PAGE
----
Earthworms in the rain: What are they doing slithering along the sidewalks, driveways and through the grass?

The “conventional wisdom” always told us that all those earthworms came up out of the ground during heavy rains so that they would not drown. It turns out that the truth is different, and actually makes a lot of sense.

Earthworms are subterranean creatures, preferring to live their lives underground, digging earthworm tunnels and getting nutrition from what they find underground. Things like roots and leaves, decaying animals and also live organisms like bacteria, nematodes and fungi make up their diets.

Earthworms breath through their skin, which must remain moist so that they can breath. That is the reason they prefer the darkness of their subterranean world. On the surface, their skin would dry out, they would be unable to breath, and they would suffocate and die. Not something any creature wants.

Earthworms do come out at night, when the sun is down.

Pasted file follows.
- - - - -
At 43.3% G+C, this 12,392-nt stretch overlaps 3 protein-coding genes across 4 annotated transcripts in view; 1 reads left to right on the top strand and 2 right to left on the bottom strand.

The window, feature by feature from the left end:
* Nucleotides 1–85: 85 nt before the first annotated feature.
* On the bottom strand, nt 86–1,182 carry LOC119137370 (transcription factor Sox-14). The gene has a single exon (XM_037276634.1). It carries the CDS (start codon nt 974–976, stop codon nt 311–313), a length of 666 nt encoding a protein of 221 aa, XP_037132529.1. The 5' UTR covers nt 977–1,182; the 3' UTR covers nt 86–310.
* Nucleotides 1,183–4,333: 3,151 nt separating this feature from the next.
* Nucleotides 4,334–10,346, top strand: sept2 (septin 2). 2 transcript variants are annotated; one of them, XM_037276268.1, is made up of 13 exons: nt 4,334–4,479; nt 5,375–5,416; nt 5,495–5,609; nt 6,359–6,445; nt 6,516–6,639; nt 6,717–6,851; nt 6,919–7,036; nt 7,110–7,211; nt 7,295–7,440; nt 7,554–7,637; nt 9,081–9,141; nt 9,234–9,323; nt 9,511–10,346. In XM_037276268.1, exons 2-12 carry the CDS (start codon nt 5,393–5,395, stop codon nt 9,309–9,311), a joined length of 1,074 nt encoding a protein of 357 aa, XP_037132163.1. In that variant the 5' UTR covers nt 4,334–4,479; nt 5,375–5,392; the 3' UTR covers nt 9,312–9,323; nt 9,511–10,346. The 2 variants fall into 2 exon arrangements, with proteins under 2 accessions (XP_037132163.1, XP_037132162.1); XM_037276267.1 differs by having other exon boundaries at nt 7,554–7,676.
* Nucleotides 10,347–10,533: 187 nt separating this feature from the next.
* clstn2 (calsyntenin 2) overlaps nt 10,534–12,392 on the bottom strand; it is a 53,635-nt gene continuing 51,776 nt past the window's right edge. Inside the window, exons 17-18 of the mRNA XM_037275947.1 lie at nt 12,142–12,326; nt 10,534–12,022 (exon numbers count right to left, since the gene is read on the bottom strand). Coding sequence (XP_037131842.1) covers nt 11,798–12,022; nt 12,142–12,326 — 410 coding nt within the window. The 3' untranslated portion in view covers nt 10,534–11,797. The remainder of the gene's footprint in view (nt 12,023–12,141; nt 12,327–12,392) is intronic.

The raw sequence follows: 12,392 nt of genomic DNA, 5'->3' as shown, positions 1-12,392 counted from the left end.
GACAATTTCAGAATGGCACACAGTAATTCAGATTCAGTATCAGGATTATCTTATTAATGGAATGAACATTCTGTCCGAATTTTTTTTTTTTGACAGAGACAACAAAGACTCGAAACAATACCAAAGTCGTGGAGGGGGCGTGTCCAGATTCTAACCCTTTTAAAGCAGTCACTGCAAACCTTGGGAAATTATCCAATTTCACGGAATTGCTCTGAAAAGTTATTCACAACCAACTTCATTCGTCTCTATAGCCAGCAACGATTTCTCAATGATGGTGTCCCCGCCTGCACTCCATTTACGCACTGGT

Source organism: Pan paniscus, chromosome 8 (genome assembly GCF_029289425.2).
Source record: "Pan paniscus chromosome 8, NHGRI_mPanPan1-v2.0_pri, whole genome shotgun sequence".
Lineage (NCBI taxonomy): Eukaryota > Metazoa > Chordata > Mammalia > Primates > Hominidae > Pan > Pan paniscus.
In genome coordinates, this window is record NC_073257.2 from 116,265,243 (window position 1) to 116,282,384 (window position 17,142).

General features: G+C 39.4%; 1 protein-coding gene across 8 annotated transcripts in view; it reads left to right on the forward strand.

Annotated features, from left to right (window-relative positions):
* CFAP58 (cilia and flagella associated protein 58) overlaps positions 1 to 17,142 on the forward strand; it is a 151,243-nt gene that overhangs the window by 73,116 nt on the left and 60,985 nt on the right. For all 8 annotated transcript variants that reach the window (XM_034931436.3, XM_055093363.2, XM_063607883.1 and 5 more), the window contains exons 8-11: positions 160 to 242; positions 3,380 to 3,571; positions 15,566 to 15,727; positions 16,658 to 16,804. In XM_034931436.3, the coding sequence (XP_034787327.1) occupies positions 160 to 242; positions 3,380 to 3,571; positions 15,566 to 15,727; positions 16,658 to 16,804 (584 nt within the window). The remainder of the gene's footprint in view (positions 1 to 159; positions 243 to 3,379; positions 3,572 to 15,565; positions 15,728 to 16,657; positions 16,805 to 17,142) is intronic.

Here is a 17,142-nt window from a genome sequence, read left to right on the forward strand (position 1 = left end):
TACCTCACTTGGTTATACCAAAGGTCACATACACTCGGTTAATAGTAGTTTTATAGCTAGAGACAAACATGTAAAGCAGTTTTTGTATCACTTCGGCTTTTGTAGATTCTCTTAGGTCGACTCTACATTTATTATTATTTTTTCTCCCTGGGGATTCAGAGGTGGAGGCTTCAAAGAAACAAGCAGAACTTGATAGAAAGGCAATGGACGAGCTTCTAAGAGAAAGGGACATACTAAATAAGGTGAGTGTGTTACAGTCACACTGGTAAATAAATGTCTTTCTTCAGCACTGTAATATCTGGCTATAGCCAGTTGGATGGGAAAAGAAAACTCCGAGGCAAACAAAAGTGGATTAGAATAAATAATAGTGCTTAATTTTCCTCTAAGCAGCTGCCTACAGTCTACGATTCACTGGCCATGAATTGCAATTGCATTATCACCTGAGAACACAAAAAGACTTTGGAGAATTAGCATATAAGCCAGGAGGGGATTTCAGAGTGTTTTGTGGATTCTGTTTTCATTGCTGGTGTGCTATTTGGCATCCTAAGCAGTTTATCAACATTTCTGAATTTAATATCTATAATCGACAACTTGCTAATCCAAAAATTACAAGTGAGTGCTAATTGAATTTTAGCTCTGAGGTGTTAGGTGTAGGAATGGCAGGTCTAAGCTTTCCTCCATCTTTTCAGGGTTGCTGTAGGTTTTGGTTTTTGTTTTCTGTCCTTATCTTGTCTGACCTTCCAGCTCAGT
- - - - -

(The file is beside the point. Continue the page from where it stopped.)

During times of rain conditions improve from the point of view of the earthworm. The sky is overcast, so there is no strong sunlight to threaten to dry out skin. So conditions are similar to night-lower light, cooler, moister. There is relatively little danger of becoming dehydrated.

Movement over the surface to a new area is faster than digging a new tunnel. Traveling can be further and faster on the surface as well. Moving along wet, damp ground is also easier for an earthworm than moving on dry ground. There is less friction for the skin of the worm. Also, moving over the surface during a time of rain is safer than doing so during strong sunshine. Getting to a new spot will bring the worm to new, richer sources of nutrients.

Another advantage to being on the surface is the fact that it is easier to meet and locate a mate on the surface. There is more “open space” to move around. Moving around in underground tunnels is more limiting, and it is harder for worms to meet other worms!

Another interesting fact about earthworms and water is the fact that, as long as the water has a high enough oxygen supply, worms can survive for several weeks under water.

Earthworms are a valuable resource for gardeners and farmers, because they help to aerate the soil, and devour and process old organic materials, breaking the materials down into nutrient rich “earthworm manure” that enriches the soil.